Should I replace some parts of my portfolio with an option strategy?

This post got 4 close vote, 3 downvotes, and 4 upvote on a comment on "this is not suitable for a Q&A site"

I really don't understand this. This question is clearly "I am considering using strategy A instead of B, has anyone tried it before and what's the result comparison?", where it can hardly be "opinion based".


gamma, keep in mind, the on topic / off topic is not 100% black and white. Note the meta discussion of questions I was prepared to delete as off topic, but others felt only needed a bit of editing to make on topic.

Note also, the 5 who voted to close were not mods, there were 'regular' fellow members. And I can't promise that this question would be reopened if the specifics of using the XLF ETF were changed to form a general question, e.g. morphing this to a naked put strategy question. In the end, Bob gave a decent answer which addressed this pretty well.

  • My $0.02: I would think that even if XLF weren't mentioned, "OOM puts on the finance sector" is still very specific. The larger problem is the "Should I...?" in conjunction with that. Jun 6 '19 at 14:31

Please refer to Help Center - What topics can I ask about here?. First, under what's on-topic, there's this part:

  • Investing and trading strategies, including fundamental and technical analysis and other techniques, as practiced by retail traders and investors. (again excluding specific recommendations and evaluation of conditions)

Second, under what's specifically off-topic, there's this part:

  • Requests for specific investment buy/sell advice; e.g. "should I sell X?" or "should I buy Y?" or "will X continue to go up?"

And here's part of your question:

[...] where I can trade option, and sell naked out of money puts on finance sector ETF (i.e. XLF) monthly. Since bank sector has been quite flat and underperform the [broad] market, I think this strategy will be superior than simply holding those bank stocks.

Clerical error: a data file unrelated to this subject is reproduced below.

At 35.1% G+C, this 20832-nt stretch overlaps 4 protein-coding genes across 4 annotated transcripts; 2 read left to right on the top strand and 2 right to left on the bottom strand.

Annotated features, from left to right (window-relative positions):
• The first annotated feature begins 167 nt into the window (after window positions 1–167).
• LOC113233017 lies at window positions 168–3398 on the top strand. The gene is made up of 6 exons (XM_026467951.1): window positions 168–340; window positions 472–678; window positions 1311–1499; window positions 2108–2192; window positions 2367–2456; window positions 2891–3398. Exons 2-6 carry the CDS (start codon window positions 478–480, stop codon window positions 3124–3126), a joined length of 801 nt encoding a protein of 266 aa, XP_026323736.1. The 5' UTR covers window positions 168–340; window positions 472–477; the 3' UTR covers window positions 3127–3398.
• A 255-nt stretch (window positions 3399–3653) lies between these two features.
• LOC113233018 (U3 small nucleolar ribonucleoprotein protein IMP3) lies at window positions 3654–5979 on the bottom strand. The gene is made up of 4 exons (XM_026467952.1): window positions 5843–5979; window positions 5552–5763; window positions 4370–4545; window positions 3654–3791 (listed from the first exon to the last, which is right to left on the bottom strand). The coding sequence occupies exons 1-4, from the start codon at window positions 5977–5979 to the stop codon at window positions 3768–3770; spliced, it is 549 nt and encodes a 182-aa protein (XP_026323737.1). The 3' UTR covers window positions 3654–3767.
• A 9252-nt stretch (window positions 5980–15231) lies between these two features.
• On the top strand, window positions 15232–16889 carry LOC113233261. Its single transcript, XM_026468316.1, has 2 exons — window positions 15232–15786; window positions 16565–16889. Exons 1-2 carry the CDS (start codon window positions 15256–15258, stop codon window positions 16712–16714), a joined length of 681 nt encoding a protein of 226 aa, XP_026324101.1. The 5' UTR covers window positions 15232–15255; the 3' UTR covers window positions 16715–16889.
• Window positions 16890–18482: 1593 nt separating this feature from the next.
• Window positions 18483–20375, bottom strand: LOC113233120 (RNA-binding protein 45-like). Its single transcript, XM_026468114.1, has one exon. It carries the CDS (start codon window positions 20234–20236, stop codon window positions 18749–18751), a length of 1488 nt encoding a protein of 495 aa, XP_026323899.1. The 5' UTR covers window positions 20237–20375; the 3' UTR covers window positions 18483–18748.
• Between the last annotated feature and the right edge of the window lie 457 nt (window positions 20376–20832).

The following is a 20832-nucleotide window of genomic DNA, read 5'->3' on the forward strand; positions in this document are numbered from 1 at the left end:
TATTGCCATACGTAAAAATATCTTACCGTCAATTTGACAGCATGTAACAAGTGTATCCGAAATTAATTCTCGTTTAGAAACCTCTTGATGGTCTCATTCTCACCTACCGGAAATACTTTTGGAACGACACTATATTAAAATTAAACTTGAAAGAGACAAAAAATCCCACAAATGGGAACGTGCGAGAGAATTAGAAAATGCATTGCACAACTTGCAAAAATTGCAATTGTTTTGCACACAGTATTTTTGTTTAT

Essentially, your question is off-topic because the question's title begins "Should I..." and the question goes on to describe the idea of selling naked OOM puts on the finance sector. That's a specific investment and the "Should I" makes the question, more or less, a request for buy/sell advice. The part about "bank sector has been quite flat and underperform" also calls for evaluation of conditions.

Perhaps a better question to ask would be along the lines of "Here's a strategy I'm thinking of employing. [...] What are the risks and potential outcomes associated with this kind of strategy?". But don't ask whether it's a good idea, whether it is likely to be profitable given market conditions, how market conditions are likely to change, etc.

p.s. While I agree with the community voting to close the original quetion, if it were edited accordingly, I would cast my own vote to re-open.

  • I disagree with the closure votes. Apart from my guess that those who voted to close most likely don't have a clue about options, I agree that the OP was asking about an alternative strategy and that is a reasonable question. and is generic. The OP didn't ask "Should I sell XYZ stock?" Jan 2 '20 at 14:24
  • @BobBaerker Best thing to do when you disagree with close votes on a question is to edit out the parts that are tending to make the question off-topic. Naked OOM puts on the finance sector is, to me, asking about a very specific investment strategy, not sufficiently generic. If it were just, say, "writing calls and/or puts", that would, IMHO, have been sufficiently generic. i.e. Don't mention which market, which index, or which sector, otherwise it may lead answers to speculate on the direction of the thing. Jan 2 '20 at 18:50
  • I appreciate the suggestion but it's a bit of guesswork since people voting to close the question aren't providing an explanation of what they are objecting to. A lot of questions are closed on a variety of topics that in my opinion are valid questions because the answer would be informative. A lot of questions are also closed because the answer requires a product, of sorts. For example, who has the lowest commissions? Or who provides free option chains? Or best money market rates? You get the idea. Just my 2 cents but some of the regulations are too restrictive. Thanks for the answer. Jan 2 '20 at 18:59

I think the "has anyone tried it before" is actually the bit that's most problematic, as it's not clear if it can be answered or not. Maybe noone has tried, or maybe everyone has tried it and it'll get flooded with lots of different experiences.

Normally asking for general investment advice is ok but specific buy/sell recommendations aren't. It's a bit of a blurry line in cases like this and some people may feel it's too much towards the latter.

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